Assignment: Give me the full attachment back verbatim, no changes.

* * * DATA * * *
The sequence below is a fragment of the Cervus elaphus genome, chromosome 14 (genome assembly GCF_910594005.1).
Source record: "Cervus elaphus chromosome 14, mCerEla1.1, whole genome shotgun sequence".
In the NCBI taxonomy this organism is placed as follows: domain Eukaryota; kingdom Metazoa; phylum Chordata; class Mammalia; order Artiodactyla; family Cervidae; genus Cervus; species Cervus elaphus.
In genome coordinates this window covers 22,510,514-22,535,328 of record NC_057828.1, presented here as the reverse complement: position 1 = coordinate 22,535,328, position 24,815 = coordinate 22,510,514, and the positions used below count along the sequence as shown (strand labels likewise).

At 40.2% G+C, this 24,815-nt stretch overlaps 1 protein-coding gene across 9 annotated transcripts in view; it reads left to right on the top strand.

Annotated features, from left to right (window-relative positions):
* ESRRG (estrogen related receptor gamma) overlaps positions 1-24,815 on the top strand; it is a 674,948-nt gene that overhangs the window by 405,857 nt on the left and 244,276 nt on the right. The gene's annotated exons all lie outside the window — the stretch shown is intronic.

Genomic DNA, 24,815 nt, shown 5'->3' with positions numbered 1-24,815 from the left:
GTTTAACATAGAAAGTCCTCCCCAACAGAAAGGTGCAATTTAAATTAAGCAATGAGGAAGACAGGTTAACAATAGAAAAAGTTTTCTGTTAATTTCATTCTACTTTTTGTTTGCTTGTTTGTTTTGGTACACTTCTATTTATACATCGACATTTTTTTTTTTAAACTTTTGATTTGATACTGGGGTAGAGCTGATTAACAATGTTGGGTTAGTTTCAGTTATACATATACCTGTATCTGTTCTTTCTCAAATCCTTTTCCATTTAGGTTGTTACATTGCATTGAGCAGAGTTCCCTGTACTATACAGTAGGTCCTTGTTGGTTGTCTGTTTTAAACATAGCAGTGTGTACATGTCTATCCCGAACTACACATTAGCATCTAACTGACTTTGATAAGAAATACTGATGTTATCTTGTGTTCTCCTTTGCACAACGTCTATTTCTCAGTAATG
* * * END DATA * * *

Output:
The sequence below is a fragment of the Cervus elaphus genome, chromosome 14 (genome assembly GCF_910594005.1).
Source record: "Cervus elaphus chromosome 14, mCerEla1.1, whole genome shotgun sequence".
In the NCBI taxonomy this organism is placed as follows: domain Eukaryota; kingdom Metazoa; phylum Chordata; class Mammalia; order Artiodactyla; family Cervidae; genus Cervus; species Cervus elaphus.
In genome coordinates this window covers 22,510,514-22,535,328 of record NC_057828.1, presented here as the reverse complement: position 1 = coordinate 22,535,328, position 24,815 = coordinate 22,510,514, and the positions used below count along the sequence as shown (strand labels likewise).

At 40.2% G+C, this 24,815-nt stretch overlaps 1 protein-coding gene across 9 annotated transcripts in view; it reads left to right on the top strand.

Annotated features, from left to right (window-relative positions):
* ESRRG (estrogen related receptor gamma) overlaps positions 1-24,815 on the top strand; it is a 674,948-nt gene that overhangs the window by 405,857 nt on the left and 244,276 nt on the right. The gene's annotated exons all lie outside the window — the stretch shown is intronic.

Genomic DNA, 24,815 nt, shown 5'->3' with positions numbered 1-24,815 from the left:
GTTTAACATAGAAAGTCCTCCCCAACAGAAAGGTGCAATTTAAATTAAGCAATGAGGAAGACAGGTTAACAATAGAAAAAGTTTTCTGTTAATTTCATTCTACTTTTTGTTTGCTTGTTTGTTTTGGTACACTTCTATTTATACATCGACATTTTTTTTTTTAAACTTTTGATTTGATACTGGGGTAGAGCTGATTAACAATGTTGGGTTAGTTTCAGTTATACATATACCTGTATCTGTTCTTTCTCAAATCCTTTTCCATTTAGGTTGTTACATTGCATTGAGCAGAGTTCCCTGTACTATACAGTAGGTCCTTGTTGGTTGTCTGTTTTAAACATAGCAGTGTGTACATGTCTATCCCGAACTACACATTAGCATCTAACTGACTTTGATAAGAAATACTGATGTTATCTTGTGTTCTCCTTTGCACAACGTCTATTTCTCAGTAATG